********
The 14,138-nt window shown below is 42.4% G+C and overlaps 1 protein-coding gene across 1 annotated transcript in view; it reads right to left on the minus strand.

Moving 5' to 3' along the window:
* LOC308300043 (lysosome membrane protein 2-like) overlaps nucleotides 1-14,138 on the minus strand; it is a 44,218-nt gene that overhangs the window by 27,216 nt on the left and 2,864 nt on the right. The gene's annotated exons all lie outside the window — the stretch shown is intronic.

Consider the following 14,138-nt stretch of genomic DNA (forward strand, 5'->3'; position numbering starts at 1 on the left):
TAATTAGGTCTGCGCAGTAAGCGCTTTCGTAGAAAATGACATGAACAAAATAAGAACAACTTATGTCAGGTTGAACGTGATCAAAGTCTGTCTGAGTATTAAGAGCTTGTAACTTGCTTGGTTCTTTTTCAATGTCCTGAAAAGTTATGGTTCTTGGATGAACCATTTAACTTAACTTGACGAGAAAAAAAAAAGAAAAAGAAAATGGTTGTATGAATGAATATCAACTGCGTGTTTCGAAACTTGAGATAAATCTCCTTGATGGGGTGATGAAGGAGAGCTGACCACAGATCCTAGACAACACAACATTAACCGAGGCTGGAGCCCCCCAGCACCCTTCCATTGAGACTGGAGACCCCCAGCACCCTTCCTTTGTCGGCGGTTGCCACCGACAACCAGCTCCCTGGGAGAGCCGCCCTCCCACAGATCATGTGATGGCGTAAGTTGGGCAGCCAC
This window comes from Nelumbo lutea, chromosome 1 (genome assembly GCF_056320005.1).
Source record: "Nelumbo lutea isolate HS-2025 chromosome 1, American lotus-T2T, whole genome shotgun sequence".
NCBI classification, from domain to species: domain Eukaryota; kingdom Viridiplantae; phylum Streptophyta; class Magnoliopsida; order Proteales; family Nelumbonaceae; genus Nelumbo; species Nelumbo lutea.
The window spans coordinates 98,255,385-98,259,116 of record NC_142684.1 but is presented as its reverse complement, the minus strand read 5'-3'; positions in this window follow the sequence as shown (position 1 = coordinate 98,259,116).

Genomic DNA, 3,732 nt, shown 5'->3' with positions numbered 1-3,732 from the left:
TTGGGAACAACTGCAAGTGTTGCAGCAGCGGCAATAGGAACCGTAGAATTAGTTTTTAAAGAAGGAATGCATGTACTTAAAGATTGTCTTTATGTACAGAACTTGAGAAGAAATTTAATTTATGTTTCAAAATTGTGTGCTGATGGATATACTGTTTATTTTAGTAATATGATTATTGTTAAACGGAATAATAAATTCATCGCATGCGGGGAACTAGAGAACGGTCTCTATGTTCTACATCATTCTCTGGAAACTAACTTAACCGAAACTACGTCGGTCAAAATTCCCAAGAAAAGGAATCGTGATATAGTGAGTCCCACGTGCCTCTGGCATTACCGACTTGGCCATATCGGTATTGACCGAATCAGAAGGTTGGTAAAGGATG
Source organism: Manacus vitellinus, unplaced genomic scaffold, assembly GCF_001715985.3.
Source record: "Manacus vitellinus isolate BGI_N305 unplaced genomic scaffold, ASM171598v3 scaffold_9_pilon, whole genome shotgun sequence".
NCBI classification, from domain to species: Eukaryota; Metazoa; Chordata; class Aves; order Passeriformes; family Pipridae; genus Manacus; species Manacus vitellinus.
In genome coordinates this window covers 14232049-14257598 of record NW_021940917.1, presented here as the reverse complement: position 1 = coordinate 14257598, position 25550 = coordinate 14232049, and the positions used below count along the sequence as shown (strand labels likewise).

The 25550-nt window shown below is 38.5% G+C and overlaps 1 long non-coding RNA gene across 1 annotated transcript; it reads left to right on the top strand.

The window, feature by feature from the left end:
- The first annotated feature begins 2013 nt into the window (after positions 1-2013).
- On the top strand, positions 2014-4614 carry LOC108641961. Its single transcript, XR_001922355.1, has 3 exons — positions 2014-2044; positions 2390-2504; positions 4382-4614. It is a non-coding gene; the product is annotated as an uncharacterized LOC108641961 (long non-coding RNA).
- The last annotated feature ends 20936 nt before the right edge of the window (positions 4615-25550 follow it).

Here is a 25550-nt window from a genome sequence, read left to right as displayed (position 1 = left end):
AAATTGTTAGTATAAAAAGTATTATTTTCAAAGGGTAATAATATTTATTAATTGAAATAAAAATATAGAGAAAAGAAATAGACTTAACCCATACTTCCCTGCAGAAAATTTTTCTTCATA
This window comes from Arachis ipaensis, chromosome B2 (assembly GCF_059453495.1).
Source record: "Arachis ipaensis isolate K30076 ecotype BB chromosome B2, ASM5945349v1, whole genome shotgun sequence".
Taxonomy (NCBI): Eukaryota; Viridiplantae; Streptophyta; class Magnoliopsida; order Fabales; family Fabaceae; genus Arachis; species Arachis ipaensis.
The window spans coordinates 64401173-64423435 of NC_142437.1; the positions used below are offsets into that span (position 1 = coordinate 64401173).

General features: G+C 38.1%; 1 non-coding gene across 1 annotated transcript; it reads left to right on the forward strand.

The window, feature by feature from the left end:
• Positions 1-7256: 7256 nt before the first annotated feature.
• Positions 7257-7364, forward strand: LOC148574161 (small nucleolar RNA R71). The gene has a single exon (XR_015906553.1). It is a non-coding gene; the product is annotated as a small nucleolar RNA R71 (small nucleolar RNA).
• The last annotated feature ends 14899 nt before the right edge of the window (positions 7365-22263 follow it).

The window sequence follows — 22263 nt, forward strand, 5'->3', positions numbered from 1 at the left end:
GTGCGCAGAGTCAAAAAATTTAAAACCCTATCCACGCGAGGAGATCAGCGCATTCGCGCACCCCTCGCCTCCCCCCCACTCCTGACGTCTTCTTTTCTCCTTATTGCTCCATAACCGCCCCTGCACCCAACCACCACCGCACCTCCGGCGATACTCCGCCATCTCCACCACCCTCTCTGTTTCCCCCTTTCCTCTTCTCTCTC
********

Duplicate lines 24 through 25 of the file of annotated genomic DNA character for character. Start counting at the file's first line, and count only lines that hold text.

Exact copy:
Source record: "Arachis ipaensis isolate K30076 ecotype BB chromosome B2, ASM5945349v1, whole genome shotgun sequence".
Taxonomy (NCBI): Eukaryota; Viridiplantae; Streptophyta; class Magnoliopsida; order Fabales; family Fabaceae; genus Arachis; species Arachis ipaensis.